Environmental impacts, which add economic costs and risks to local maintenance, are also transferred through the SNWTP. Water transfer at this scale changes natural flows of connected estuaries, including the Yangtze River, which can lead to seawater intrusion and contamination of the diverted freshwater. The constructed expressways that divert massive amounts of water also connect non-native species to new environments, potentially accelerating “the processes of biological invasion” (Zhang et al., 2017). Rising groundwater levels is another concern, as salinization can lead to soil degradation along the canals. These challenges, as with other resource management issues, are coupled with heavier technological and top-down management solutions. The management at this scale replicates power structures that, in the absence of democratic processes, can contribute to strengthening of centralized authority and greater local disempowerment.
Water and Power
The Middle Route of the SNWTP forced over 300,000 people living near the Danjiangkou Reservoir to relocate. These communities were offered new land, but reports of lower quality soil and smaller plot sizes have colored the forced resettlement process (Webber et al., 2017). This relocation also highlights a crucial force in infrastructural design and power consolidation: water supply infrastructure “can perpetuate physical and institutional realities that support old forms of authority and divisions of power” (Wilson, 2014). “As a physical expression of past policy choices, infrastructure shapes options for dealing with current problems and is the point of departure for future management challenges” (Wilson, 2014). Projects are built according to pre-existing power structures, top-down authoritative policy-making in the Chinese context, and a prioritization of large-scale growth and economic gains over social and environmental considerations. This “techno-social system” distributes water as power, organizing water and power flows across physical spaces, to reinforce divisions of social power (Pohlner, 2016).
This is a form of cognitive technological lock-in that highlights the co-evolutionary power of technology and development: technology co-evolves with social, institutional, cultural, and political systems. Power, then, co-evolves with technology. As Cairns argues, “configurations of artifacts and technologies (as well as routines, practices, and paradigmatic ways of thinking) typically reflect the needs, preferences, normativities and interests of rather restricted social groups, with the result being that the diversity and direction of technological change … has historically been constrained by powerful socioeconomic and institutional-political pressures” (Cairns, 2014). The social control function of technology is apparent in China’s technocratic system, through which elitist technocrats are given the national strategic power to force change in many local systems for the benefit of the centralized state.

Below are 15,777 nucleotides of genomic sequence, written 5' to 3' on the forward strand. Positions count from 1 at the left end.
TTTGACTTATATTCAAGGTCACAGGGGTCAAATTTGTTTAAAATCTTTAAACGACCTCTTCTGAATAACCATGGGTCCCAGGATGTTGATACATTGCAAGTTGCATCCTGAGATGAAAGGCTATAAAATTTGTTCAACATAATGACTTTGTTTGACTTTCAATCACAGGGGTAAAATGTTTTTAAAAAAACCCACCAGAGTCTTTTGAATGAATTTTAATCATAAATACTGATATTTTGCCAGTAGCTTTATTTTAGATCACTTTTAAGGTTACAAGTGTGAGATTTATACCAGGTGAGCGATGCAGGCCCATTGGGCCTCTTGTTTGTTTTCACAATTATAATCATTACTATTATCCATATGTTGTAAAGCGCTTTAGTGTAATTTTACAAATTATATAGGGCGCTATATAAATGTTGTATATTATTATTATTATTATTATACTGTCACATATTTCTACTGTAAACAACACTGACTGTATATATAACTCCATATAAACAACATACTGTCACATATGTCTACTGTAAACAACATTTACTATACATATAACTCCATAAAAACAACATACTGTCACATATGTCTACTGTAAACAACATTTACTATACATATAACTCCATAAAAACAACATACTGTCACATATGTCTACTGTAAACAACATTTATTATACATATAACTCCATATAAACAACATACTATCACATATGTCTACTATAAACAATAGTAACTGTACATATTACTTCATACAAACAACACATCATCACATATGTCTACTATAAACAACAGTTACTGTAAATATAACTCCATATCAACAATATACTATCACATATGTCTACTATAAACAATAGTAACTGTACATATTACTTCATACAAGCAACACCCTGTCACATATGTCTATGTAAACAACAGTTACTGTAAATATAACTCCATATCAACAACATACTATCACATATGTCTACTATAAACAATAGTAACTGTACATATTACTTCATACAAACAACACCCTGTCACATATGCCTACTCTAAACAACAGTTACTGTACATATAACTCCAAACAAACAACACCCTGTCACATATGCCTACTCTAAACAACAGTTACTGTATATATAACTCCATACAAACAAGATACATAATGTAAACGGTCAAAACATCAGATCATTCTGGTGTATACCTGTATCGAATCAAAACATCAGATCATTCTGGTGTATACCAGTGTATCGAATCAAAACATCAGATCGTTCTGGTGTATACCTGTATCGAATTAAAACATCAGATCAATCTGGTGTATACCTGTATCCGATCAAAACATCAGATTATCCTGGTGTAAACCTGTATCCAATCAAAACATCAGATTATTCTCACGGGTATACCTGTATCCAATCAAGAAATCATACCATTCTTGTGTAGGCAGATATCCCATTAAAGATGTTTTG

A Historical Perspective of Water Projects and Technological Lock-In
The SNWTP began as a comment made by Mao Zedong in 1952: “The South has plenty of water and the North lacks it, so it should be alright for the North to borrow some water from the South if possible” (Lin, 2017). Mao’s conceptualization that “man must conquer nature,” idealized the power of the masses to mobilize and change the world. In this context, the SNWTP became a project designed to address resource challenges through technological innovation and application. The SNWTP broke ground in the 1960s along with other social and infrastructural megaprojects, including the Great Leap Forward, the national railway network, and governmental land reclamation. These projects were designed to contribute to Mao’s political legitimization and showcase the need for long-term planning which could only be accomplished by one ruler and one political party (Lin, 2017). Nevertheless, water projects as forms of power consolidation have a much older legacy in China.
Crow-Miller, Webber, and Rogers examined the institutional and technological lock-in of big water control and engineering historically. During the Imperial period, water management symbolized people-environment relations, with Confucian writings underscoring the role of humans in altering the land, particularly for economic activity, including agriculture. Daoism, on the other hand, explored harmony and continuity (Crow-Miller et al., 2017). Chinese water management also embodied top-down systems development, with the central state making decisions that were carried out at the local level, but economically, environmentally, and socially impactful across society at multiple levels. Stabilizing food supplies by building out irrigation systems, preventing floods, and draining swamps were methods to maintain “imperial rule through water control” (Crow-Miller et al., 2017). Further, national-level development projects like the Grand Canal, which recognized the “natural comparative advantage of the south in food production,” linked economic and social development across the country (Crow-Miller et al., 2017).